Thanks to industrialized farming and a global marketplace, we have access to just about any fruit or vegetable under the sun -- regardless of season. But just because it's on grocery shelves during the off-season, doesn't mean it's the best tasting produce. Most likely, that fruit or vegetable was harvested early, meaning it didn't get a chance to fully ripen, and then it was refrigerated for a long transport -- none of which promotes tastiness.
If you buy food in season, not only is it more delicious, but you reduce your carbon footprint, support your local farmers and reap the health benefits of eating fresh, unprocessed food. If you have to pick and choose the fruits and veggies you eat in season, which ones ought to make your list? Find out on the next five pages.
Asparagus, a member of the lily family, grows as a shoot from an underground crown. It traditionally heralds the arrival of spring, with a general harvest season of April through May. This vegetable comes in green and white. Because the green variety grows in the sun, it has more nutrients than the white, which grows in the dirt.
Asparagus is full of vitamin K and folic acid, as well as many other nutrients. Folic acid in particular is very important for pregnant women (or those trying to get pregnant) because it decreases risk of birth defects. Asparagus also contains gluthathione, a natural compound that helps fight cancer. And this veggie has lots of vitamin C and antioxidants.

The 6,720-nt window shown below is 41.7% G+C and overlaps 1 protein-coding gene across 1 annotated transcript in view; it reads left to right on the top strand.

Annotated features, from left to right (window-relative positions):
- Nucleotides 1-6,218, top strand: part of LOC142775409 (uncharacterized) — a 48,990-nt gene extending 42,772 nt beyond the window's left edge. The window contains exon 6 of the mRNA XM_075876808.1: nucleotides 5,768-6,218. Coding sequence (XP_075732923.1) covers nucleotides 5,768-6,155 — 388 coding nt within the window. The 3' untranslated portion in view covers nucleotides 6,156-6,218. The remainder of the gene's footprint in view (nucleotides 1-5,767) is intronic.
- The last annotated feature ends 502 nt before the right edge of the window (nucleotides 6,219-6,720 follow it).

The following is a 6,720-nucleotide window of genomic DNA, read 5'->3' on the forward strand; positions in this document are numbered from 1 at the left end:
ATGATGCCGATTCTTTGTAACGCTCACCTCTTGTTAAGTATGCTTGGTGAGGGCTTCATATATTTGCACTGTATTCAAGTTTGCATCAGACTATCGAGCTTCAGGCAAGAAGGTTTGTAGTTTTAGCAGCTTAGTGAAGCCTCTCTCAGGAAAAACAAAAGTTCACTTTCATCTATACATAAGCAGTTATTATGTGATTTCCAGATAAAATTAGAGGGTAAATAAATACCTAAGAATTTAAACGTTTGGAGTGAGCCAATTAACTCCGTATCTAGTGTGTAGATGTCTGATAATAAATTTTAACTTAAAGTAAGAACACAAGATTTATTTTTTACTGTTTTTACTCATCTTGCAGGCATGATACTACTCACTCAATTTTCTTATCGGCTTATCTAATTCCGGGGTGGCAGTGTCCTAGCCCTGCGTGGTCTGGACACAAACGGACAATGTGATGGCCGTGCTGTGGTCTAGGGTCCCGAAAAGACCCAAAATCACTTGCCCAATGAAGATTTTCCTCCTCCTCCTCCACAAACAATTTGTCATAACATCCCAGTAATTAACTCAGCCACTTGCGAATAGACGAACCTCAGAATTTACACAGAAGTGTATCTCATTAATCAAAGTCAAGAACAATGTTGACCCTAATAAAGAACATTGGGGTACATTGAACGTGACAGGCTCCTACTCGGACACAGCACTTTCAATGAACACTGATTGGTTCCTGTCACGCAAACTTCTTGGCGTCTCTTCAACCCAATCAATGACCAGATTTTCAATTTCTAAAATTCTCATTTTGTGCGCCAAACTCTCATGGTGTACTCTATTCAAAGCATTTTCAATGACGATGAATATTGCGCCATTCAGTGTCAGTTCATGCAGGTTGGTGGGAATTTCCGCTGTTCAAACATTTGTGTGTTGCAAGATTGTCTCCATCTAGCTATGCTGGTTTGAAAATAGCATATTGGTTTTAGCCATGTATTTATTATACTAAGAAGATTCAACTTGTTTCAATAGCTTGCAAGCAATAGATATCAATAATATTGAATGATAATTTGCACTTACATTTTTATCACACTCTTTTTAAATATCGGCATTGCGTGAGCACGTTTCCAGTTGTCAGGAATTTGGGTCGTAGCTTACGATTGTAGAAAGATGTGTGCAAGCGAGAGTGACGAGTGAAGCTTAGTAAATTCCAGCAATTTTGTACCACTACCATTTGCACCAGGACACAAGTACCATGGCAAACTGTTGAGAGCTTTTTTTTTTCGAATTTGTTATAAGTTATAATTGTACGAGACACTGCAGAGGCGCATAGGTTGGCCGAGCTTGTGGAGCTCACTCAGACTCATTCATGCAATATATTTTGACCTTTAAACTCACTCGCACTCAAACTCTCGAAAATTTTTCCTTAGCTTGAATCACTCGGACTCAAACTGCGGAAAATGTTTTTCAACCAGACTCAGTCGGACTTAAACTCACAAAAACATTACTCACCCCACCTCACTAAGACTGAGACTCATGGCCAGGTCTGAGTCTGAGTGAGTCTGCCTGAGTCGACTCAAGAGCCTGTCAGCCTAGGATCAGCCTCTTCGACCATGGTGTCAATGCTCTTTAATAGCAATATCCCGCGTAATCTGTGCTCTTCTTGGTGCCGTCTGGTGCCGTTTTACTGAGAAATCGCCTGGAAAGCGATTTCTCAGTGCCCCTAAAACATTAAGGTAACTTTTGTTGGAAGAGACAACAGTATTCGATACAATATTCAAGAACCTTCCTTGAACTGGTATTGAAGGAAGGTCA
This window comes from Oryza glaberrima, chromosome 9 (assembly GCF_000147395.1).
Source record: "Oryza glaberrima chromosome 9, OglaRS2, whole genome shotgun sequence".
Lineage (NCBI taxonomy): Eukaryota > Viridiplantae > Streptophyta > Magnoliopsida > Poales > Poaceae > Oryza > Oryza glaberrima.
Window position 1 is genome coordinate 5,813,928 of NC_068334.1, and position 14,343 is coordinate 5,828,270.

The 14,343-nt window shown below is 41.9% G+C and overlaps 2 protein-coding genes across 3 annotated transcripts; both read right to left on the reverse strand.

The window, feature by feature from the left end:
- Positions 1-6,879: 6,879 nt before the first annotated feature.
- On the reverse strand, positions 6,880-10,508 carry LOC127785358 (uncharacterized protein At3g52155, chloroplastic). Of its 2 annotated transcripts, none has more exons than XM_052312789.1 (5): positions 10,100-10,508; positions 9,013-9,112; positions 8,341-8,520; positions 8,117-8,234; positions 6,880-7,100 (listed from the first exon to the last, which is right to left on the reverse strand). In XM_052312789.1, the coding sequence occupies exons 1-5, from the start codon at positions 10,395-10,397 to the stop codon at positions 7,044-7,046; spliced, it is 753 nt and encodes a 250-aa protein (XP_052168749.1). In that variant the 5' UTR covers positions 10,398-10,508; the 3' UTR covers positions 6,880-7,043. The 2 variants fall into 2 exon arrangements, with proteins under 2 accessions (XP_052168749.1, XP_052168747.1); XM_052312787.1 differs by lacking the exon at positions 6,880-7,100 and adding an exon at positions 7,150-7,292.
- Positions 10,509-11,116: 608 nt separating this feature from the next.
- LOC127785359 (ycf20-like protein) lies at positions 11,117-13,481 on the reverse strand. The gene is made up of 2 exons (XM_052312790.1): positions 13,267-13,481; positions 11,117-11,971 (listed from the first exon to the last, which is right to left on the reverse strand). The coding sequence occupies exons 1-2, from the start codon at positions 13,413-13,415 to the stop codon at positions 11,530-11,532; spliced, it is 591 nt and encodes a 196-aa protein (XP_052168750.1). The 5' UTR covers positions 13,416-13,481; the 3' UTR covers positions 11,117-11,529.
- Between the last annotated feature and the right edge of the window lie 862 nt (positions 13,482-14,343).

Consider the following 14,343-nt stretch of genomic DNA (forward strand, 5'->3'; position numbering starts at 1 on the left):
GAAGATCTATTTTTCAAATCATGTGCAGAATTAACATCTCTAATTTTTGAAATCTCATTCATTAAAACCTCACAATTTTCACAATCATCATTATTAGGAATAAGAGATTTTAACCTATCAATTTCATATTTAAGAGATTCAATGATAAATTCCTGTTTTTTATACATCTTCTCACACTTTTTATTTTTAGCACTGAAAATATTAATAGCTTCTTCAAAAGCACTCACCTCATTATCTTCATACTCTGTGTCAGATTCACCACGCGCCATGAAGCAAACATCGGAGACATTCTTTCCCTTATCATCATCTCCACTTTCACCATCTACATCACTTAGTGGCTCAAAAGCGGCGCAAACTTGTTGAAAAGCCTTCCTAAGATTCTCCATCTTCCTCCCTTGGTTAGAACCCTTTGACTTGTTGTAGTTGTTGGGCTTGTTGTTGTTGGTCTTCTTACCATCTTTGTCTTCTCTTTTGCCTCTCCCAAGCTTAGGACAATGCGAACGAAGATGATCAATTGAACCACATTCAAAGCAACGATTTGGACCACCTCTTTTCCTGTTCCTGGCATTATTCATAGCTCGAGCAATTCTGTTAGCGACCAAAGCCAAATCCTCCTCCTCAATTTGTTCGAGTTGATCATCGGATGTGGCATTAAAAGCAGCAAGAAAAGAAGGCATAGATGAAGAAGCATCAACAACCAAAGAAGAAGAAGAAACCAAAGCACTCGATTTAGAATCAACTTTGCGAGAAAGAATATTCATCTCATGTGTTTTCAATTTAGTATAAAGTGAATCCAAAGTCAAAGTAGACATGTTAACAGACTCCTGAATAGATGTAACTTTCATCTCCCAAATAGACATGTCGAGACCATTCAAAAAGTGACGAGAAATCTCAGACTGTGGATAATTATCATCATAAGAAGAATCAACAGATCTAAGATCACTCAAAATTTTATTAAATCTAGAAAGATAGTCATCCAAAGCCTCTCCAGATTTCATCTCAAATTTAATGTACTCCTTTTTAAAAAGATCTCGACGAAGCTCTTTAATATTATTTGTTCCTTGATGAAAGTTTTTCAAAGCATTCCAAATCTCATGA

Asparagus is also low in calories, with about 25 per serving. Asparagus contains zero sodium or cholesterol.
You should choose asparagus with compact, closed and firm tips. You can freshen up wilted tips by soaking them in cold water. Cook asparagus for a short time only in order to preserve the most nutrients.
Strawberries reach their peak between April and July. You know the strawberries you find in plastic boxes in the grocery store during the winter? Most people will tell you that if that's all you've had, you've never really eaten a strawberry.
Fresh strawberries are bright red with yellow seeds on the surface and a green leafy cap. Besides being sweet and delicious, they're full of nutrients. One serving of strawberries -- about eight berries -- provides you with more vitamin C than an entire orange. They're also full of potassium and fiber, and loaded with antioxidants. And even though they're sweet enough to eat as a dessert, strawberries are naturally low in sugar.
Strawberries contain flavonoids, a compound researchers believe have antioxidant and anti-cancer properties. Flavonoids are what give berries their rich, deep colors.
Strawberries are quite fragile and perishable. Don't wash them until right before you're ready to use them.
Often referred to as a "superfood," blueberries certainly live up to the hype. Blueberry season generally takes place in the summer, peaking on the East Coast around July or August. The state of Maine is the biggest producer of blueberries in the world. The berries love its acidic soil.
According to a 1997 study of fruits and veggies by the U.S. Department of Agriculture, blueberries ranked No. 1 for antioxidants. Their saturated blue-purple hue comes from the incidence of the flavonoid anthocyanin, which also fights cancer and heart disease. Blueberries are low in calories -- about 40 per serving -- and contain anti-inflammatory compounds as well.